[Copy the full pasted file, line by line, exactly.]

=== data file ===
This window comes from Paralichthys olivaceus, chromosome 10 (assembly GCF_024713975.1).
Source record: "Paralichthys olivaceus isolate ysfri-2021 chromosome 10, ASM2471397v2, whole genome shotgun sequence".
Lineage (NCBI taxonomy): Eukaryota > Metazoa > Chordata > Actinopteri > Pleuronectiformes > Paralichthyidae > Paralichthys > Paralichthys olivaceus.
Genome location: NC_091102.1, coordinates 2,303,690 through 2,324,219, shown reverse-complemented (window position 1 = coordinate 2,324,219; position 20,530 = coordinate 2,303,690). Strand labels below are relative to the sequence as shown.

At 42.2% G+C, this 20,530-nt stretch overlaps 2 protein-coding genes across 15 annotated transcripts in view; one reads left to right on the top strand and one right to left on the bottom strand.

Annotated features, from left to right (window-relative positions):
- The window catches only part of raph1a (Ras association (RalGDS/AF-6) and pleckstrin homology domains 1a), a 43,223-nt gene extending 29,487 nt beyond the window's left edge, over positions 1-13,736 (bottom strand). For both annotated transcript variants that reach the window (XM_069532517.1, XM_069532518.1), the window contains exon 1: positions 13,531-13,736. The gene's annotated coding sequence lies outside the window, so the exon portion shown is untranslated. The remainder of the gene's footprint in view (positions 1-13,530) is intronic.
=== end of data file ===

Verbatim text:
This window comes from Paralichthys olivaceus, chromosome 10 (assembly GCF_024713975.1).
Source record: "Paralichthys olivaceus isolate ysfri-2021 chromosome 10, ASM2471397v2, whole genome shotgun sequence".
Lineage (NCBI taxonomy): Eukaryota > Metazoa > Chordata > Actinopteri > Pleuronectiformes > Paralichthyidae > Paralichthys > Paralichthys olivaceus.
Genome location: NC_091102.1, coordinates 2,303,690 through 2,324,219, shown reverse-complemented (window position 1 = coordinate 2,324,219; position 20,530 = coordinate 2,303,690). Strand labels below are relative to the sequence as shown.

At 42.2% G+C, this 20,530-nt stretch overlaps 2 protein-coding genes across 15 annotated transcripts in view; one reads left to right on the top strand and one right to left on the bottom strand.

Annotated features, from left to right (window-relative positions):
- The window catches only part of raph1a (Ras association (RalGDS/AF-6) and pleckstrin homology domains 1a), a 43,223-nt gene extending 29,487 nt beyond the window's left edge, over positions 1-13,736 (bottom strand). For both annotated transcript variants that reach the window (XM_069532517.1, XM_069532518.1), the window contains exon 1: positions 13,531-13,736. The gene's annotated coding sequence lies outside the window, so the exon portion shown is untranslated. The remainder of the gene's footprint in view (positions 1-13,530) is intronic.